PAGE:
Overstating Opioid Addiction Doesn't Stop It

Addiction is terrible. Drug and alcohol addiction must be addressed, and the people affected must get the help they need. This, in NO WAY, should be taken as some kind of sideways support for using drugs. 

I do not use any illicit drugs, and I don't abuse prescription medications. 

I am not proud of it, but I did drugs in the 80's, so I know the allure. I guess I am lucky, since the thought of doing drugs today turns my stomach.

I have also seen, first hand, the ravages of meth, on a close family member. Watching that hideous drug warp and ruin his mind, is an enduring heartbreak for my family. 

Some people fall into drugs, and some become addicted when they have medical needs that must be addressed. 

Some people started using drugs because of untreated mental issues. 

And still others simply, really, really like them. 

I don't, and I certainly don't think drugs are harmless. They can be devastating. 

And some people desperately need them. For actual pain. 

That brings me to this: Acting US Attorney Alana Robinson recently told KOGO, the opioid crisis is, " The worst public health crisis in history." 

That is absolutely untrue. It's a marketing position, not a statement of fact. 

I agree that these are deadly, dangerous drugs. And I don't want to see ANYone addicted to them, or dead because of them. 

Let me explain what I mean by this being a "fiction."

The 1918 flu pandemic infected 500 million people around the world. it killed 50 to 100 million people. 

It is estimated that the black plague in the mid 1300's killed 75 to 200 million people. 

I would call both of those fairly serious health crises. 

And neither statistic in any way takes away from the horrifying numbers of deaths by drugs in the US. The New York Times looked at the numbers and estimated that drug overdose deaths in 2016 most likely exceeded 59,000. That is ALL drugs, legal, illicit, opioid and otherwise.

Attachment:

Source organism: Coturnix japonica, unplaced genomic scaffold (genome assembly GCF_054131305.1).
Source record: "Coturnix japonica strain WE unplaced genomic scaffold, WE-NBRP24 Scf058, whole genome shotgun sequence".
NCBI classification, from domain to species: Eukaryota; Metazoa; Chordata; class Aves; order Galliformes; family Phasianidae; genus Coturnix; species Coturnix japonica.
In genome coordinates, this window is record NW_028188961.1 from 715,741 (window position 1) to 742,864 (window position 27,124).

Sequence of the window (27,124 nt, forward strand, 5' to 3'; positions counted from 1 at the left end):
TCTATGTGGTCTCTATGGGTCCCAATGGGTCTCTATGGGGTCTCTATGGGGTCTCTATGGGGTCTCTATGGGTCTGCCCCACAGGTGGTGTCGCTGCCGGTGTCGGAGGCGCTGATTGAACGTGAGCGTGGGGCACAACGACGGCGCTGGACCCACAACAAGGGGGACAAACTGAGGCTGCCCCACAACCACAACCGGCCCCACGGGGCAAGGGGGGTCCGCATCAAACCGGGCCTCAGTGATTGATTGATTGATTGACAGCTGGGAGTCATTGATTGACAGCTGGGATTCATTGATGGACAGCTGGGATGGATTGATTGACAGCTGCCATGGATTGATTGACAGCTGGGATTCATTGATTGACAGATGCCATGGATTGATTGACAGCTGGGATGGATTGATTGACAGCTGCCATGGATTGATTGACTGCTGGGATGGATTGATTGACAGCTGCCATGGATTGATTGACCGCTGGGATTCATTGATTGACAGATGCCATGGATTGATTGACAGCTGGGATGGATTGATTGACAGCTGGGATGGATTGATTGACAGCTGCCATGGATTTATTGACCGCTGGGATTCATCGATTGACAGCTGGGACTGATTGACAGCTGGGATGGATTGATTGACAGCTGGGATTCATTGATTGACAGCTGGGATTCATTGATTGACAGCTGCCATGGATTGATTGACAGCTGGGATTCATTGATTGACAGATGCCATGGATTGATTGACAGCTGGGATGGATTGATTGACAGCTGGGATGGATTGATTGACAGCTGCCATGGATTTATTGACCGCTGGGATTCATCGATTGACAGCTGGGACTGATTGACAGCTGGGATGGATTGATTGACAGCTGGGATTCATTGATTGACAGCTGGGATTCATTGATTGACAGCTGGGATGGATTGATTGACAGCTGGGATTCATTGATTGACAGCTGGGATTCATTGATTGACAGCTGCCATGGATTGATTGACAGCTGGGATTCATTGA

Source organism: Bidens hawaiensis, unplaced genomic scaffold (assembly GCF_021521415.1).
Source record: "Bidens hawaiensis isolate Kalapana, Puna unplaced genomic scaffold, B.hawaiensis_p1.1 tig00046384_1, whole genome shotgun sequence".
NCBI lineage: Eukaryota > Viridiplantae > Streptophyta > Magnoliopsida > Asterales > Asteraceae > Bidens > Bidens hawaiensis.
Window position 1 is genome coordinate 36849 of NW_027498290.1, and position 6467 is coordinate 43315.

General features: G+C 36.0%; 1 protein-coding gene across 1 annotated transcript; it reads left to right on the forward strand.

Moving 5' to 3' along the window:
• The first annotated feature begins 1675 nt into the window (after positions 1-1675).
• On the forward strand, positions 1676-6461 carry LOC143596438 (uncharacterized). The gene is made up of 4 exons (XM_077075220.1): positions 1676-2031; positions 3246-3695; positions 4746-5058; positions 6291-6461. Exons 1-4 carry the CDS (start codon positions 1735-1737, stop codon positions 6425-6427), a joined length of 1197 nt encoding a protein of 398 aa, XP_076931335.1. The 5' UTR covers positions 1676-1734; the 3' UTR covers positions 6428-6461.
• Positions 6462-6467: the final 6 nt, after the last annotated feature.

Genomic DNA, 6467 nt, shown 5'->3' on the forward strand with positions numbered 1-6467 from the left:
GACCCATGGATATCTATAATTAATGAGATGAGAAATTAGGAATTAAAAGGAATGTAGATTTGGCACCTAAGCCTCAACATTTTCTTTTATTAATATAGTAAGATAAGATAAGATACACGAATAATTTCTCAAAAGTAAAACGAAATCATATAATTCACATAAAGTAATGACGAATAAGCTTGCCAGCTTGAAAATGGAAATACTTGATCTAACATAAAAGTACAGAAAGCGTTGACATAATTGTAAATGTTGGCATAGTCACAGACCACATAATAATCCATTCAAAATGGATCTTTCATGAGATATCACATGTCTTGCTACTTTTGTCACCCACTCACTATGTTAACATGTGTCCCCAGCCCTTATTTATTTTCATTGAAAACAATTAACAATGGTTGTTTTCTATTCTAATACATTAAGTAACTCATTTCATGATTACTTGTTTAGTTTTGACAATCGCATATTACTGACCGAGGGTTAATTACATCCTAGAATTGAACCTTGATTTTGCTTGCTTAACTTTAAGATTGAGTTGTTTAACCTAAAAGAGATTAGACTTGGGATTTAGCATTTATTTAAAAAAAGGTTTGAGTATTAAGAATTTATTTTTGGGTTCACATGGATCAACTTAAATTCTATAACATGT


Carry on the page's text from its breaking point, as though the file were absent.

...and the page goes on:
According to the UN, about 190,000 people around the world die, per year, from drugs. 

These are terrible numbers, and they certainly warrant a very close look at the way the drugs are prescribed and used, and some best practices when it comes to who gets them, and why. 

What is does NOT warrant, however, is another "war on drugs." There are people who live with chronic pain who need them to function, and there are people in acute pain who will need them on a temporary basis. 

We need to be very sure that this little war we are gearing up for does not make it more difficult for those patients to get them. We also need to make sure that doctors are not afraid to prescribe them, when they are truly needed. 

As an aside, lets add the law of unintended consequences to the mix. Heroin use has spiked in the US. You figure a bunch of people just decided one day to start looking for something to do, and decided heroin looked fun? If I had to guess, those heroin addicts started on prescriptions drugs. Drugs they could no longer get. So they turned to the closest thing they could get, heroin. NOW they are using needles, spreading deadly viruses in between themselves, and on to unsuspecting loved-ones. That seems like a win.  

The government has lost every war on drugs it has ever fought. And it will lose this one. 

The only war on drugs that can be won, is fought hand-to-hand, in the heart and soul of the addict. 

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